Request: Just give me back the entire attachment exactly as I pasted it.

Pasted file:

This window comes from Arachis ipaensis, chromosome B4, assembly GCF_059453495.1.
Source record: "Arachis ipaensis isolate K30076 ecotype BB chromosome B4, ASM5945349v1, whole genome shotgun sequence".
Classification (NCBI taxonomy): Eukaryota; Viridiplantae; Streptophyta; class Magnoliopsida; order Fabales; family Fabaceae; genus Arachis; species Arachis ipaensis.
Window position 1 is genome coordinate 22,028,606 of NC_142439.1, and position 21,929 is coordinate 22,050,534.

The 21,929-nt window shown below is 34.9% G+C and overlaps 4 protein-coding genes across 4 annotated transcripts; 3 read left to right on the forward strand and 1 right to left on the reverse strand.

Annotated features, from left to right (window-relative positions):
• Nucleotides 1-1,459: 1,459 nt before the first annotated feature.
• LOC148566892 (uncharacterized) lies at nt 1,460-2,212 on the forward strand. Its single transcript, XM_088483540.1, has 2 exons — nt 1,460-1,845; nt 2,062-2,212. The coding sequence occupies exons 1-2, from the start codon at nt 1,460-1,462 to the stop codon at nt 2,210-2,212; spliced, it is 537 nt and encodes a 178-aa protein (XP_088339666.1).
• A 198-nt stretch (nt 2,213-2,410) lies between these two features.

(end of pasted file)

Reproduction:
This window comes from Arachis ipaensis, chromosome B4, assembly GCF_059453495.1.
Source record: "Arachis ipaensis isolate K30076 ecotype BB chromosome B4, ASM5945349v1, whole genome shotgun sequence".
Classification (NCBI taxonomy): Eukaryota; Viridiplantae; Streptophyta; class Magnoliopsida; order Fabales; family Fabaceae; genus Arachis; species Arachis ipaensis.
Window position 1 is genome coordinate 22,028,606 of NC_142439.1, and position 21,929 is coordinate 22,050,534.

The 21,929-nt window shown below is 34.9% G+C and overlaps 4 protein-coding genes across 4 annotated transcripts; 3 read left to right on the forward strand and 1 right to left on the reverse strand.

Annotated features, from left to right (window-relative positions):
• Nucleotides 1-1,459: 1,459 nt before the first annotated feature.
• LOC148566892 (uncharacterized) lies at nt 1,460-2,212 on the forward strand. Its single transcript, XM_088483540.1, has 2 exons — nt 1,460-1,845; nt 2,062-2,212. The coding sequence occupies exons 1-2, from the start codon at nt 1,460-1,462 to the stop codon at nt 2,210-2,212; spliced, it is 537 nt and encodes a 178-aa protein (XP_088339666.1).
• A 198-nt stretch (nt 2,213-2,410) lies between these two features.